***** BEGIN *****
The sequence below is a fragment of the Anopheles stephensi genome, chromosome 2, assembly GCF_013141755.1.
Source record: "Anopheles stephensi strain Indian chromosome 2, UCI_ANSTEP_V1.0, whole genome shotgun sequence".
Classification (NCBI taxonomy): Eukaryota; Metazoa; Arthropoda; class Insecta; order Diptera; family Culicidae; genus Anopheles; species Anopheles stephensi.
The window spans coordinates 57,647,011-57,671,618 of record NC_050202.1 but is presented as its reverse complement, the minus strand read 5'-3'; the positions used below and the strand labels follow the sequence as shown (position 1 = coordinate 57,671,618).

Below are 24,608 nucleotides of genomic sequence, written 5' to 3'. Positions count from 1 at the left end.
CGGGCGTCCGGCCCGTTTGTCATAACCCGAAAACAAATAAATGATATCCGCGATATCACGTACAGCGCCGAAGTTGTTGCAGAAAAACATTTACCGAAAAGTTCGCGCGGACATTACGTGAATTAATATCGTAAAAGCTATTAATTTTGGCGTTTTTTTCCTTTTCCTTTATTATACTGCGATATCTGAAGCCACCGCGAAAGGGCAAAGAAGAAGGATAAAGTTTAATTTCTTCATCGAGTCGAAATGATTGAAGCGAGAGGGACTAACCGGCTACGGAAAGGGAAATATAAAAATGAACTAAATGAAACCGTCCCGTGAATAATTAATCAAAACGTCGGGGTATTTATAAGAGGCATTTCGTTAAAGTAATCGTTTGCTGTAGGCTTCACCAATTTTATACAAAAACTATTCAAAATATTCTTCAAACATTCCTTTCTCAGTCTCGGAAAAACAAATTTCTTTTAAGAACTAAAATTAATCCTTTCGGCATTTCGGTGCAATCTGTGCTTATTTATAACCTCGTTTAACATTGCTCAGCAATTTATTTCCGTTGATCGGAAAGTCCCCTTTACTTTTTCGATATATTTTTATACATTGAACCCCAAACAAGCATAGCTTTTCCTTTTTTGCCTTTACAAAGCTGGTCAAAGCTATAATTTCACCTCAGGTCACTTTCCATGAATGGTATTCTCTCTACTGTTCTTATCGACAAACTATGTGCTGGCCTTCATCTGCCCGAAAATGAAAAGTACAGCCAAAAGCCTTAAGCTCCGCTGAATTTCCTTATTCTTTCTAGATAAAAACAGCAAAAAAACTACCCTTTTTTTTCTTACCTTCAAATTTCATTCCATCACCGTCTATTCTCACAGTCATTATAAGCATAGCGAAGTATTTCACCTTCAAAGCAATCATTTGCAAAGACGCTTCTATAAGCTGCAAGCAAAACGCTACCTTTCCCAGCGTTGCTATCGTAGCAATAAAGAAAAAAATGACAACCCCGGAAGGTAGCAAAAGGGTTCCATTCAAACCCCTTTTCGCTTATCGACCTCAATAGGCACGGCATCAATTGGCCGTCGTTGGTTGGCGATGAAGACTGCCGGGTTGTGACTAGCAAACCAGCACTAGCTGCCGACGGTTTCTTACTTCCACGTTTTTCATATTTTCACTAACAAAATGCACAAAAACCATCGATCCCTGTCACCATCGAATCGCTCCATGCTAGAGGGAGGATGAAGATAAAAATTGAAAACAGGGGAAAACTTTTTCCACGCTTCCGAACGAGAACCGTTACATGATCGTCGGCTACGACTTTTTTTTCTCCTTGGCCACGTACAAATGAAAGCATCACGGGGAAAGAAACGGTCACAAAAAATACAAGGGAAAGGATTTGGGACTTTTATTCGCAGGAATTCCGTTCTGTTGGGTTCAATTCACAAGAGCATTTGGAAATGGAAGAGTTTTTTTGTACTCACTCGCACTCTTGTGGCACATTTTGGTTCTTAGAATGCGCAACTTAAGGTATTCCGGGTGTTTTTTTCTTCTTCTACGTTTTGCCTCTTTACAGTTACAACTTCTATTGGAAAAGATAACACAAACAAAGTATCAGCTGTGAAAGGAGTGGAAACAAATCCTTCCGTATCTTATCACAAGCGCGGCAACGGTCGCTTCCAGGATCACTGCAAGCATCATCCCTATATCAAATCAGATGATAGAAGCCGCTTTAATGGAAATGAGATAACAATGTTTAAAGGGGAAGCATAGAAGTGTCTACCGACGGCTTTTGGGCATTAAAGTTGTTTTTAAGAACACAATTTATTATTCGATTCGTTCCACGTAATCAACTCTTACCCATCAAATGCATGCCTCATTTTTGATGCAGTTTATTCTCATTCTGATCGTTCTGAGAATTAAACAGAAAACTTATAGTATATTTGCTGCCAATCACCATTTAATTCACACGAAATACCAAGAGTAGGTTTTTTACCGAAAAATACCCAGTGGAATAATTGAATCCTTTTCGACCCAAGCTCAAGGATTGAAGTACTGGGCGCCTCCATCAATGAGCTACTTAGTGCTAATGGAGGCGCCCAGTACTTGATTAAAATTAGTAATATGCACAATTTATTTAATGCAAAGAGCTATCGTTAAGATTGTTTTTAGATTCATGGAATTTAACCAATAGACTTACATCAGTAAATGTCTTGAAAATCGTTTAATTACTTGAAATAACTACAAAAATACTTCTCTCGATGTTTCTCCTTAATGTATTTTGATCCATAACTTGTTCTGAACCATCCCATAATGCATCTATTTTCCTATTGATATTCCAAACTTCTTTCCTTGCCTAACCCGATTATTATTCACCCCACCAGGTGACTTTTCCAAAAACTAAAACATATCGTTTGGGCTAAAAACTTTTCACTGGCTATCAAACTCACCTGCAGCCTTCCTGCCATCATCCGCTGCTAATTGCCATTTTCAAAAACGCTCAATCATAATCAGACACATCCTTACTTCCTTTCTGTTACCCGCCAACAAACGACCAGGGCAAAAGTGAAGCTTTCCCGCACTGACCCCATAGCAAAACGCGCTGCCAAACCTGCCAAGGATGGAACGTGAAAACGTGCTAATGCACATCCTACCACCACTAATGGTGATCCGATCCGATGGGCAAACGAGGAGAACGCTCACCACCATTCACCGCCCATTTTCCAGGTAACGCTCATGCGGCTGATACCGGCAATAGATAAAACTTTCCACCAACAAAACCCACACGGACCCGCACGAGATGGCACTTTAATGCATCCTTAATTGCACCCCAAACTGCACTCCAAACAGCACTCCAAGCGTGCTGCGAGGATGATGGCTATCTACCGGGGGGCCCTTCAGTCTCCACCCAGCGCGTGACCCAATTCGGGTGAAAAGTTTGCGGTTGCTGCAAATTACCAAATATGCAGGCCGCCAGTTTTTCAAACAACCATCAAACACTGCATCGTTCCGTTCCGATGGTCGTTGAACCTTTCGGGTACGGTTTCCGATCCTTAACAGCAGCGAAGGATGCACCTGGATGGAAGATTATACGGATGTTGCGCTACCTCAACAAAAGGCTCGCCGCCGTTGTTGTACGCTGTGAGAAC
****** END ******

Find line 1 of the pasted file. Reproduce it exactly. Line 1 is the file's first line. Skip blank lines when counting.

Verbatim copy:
The sequence below is a fragment of the Anopheles stephensi genome, chromosome 2, assembly GCF_013141755.1.